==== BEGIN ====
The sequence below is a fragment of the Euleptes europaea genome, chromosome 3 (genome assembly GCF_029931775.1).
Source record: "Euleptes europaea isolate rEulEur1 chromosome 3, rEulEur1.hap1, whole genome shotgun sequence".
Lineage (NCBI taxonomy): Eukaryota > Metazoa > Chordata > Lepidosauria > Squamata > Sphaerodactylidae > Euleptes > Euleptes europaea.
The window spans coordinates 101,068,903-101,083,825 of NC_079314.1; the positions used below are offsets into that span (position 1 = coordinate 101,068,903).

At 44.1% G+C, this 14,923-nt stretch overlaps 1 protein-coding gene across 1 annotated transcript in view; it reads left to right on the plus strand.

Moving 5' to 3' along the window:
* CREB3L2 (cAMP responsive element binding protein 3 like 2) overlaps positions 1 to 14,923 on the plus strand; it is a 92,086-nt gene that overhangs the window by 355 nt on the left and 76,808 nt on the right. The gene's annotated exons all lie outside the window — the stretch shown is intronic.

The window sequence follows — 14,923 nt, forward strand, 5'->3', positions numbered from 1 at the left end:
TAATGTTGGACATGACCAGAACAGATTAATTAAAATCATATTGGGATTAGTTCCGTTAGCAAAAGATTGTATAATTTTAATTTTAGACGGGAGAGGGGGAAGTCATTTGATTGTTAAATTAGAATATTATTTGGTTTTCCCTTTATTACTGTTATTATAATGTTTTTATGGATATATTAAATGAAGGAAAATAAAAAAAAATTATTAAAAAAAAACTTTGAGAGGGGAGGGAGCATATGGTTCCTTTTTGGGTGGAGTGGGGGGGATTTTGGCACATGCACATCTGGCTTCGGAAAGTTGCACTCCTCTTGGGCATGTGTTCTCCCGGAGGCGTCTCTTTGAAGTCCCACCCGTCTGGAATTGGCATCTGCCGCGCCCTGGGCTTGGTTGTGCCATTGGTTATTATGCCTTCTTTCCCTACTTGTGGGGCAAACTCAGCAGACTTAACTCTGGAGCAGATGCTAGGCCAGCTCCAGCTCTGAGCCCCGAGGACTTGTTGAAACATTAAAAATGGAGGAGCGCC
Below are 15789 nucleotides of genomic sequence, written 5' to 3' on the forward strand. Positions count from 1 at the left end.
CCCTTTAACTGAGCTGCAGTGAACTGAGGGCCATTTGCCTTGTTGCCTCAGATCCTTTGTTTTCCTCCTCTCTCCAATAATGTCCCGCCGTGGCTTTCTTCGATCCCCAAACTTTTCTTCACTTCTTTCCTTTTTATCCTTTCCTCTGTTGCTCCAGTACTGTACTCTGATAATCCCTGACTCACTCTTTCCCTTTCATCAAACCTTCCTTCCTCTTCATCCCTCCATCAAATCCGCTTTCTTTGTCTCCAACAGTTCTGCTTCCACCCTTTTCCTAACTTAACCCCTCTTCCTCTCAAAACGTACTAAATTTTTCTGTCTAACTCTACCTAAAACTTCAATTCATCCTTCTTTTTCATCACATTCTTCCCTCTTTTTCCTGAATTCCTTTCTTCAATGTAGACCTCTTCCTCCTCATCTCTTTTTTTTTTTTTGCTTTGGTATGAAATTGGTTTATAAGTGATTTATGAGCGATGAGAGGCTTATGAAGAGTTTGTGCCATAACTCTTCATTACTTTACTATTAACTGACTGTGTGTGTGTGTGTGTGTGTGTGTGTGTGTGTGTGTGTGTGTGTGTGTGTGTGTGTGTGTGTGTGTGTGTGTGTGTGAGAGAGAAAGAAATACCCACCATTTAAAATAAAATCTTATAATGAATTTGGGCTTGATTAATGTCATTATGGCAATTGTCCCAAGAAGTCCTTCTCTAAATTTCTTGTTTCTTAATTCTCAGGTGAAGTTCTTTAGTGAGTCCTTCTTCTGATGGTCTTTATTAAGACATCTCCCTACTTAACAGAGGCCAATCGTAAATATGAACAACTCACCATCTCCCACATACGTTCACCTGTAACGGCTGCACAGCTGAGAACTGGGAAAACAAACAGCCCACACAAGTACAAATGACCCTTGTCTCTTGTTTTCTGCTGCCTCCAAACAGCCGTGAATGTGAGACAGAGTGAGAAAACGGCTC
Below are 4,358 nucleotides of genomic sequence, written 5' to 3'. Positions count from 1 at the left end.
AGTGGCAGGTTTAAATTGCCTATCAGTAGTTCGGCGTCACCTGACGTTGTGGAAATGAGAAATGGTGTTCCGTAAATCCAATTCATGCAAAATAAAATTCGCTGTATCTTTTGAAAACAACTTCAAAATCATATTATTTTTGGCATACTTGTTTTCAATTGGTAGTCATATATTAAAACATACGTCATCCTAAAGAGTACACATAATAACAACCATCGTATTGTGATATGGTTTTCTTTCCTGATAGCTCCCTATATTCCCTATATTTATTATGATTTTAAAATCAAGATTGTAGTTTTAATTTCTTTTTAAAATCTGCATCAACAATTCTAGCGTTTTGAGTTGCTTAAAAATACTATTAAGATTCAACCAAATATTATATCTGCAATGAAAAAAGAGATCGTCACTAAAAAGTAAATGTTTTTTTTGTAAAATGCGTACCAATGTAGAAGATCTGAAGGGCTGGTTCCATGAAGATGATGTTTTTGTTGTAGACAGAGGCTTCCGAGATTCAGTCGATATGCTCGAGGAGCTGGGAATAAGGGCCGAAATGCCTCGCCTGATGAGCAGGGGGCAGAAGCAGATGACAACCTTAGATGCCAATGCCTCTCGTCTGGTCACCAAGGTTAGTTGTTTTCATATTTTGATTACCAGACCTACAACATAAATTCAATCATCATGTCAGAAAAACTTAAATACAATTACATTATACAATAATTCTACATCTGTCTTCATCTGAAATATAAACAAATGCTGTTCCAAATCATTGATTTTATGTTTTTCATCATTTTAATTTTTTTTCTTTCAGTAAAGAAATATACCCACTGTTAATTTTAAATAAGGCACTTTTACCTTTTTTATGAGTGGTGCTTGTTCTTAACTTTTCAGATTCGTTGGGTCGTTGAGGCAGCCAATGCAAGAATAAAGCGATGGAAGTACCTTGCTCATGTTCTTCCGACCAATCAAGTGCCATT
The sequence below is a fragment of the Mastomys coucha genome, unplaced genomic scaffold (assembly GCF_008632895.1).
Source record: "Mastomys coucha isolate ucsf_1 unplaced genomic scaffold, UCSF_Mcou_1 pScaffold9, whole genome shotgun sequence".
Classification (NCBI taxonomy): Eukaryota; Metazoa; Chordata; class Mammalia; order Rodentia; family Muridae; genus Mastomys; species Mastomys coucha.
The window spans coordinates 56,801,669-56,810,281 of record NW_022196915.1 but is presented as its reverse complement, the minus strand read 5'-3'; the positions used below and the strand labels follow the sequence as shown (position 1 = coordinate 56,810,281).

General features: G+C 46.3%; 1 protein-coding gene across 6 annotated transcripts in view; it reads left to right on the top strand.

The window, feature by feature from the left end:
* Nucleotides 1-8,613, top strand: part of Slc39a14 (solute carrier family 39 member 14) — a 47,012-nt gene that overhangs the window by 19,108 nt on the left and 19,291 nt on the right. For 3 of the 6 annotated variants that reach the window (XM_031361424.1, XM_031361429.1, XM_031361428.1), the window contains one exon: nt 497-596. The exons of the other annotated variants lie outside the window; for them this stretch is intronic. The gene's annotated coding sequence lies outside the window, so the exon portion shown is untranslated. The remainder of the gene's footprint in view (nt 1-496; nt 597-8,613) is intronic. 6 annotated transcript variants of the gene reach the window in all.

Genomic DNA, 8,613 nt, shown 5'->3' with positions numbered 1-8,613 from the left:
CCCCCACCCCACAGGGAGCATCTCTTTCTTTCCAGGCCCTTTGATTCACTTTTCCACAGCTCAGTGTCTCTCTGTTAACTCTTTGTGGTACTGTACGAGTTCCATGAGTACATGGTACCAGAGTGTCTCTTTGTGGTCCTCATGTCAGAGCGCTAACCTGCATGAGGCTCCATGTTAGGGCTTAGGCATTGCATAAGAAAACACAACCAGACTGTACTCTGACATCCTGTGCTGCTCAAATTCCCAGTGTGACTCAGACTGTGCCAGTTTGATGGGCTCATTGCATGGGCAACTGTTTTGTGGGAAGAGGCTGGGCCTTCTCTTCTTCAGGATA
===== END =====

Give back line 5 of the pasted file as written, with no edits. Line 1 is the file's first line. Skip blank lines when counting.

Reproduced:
At 44.1% G+C, this 14,923-nt stretch overlaps 1 protein-coding gene across 1 annotated transcript in view; it reads left to right on the plus strand.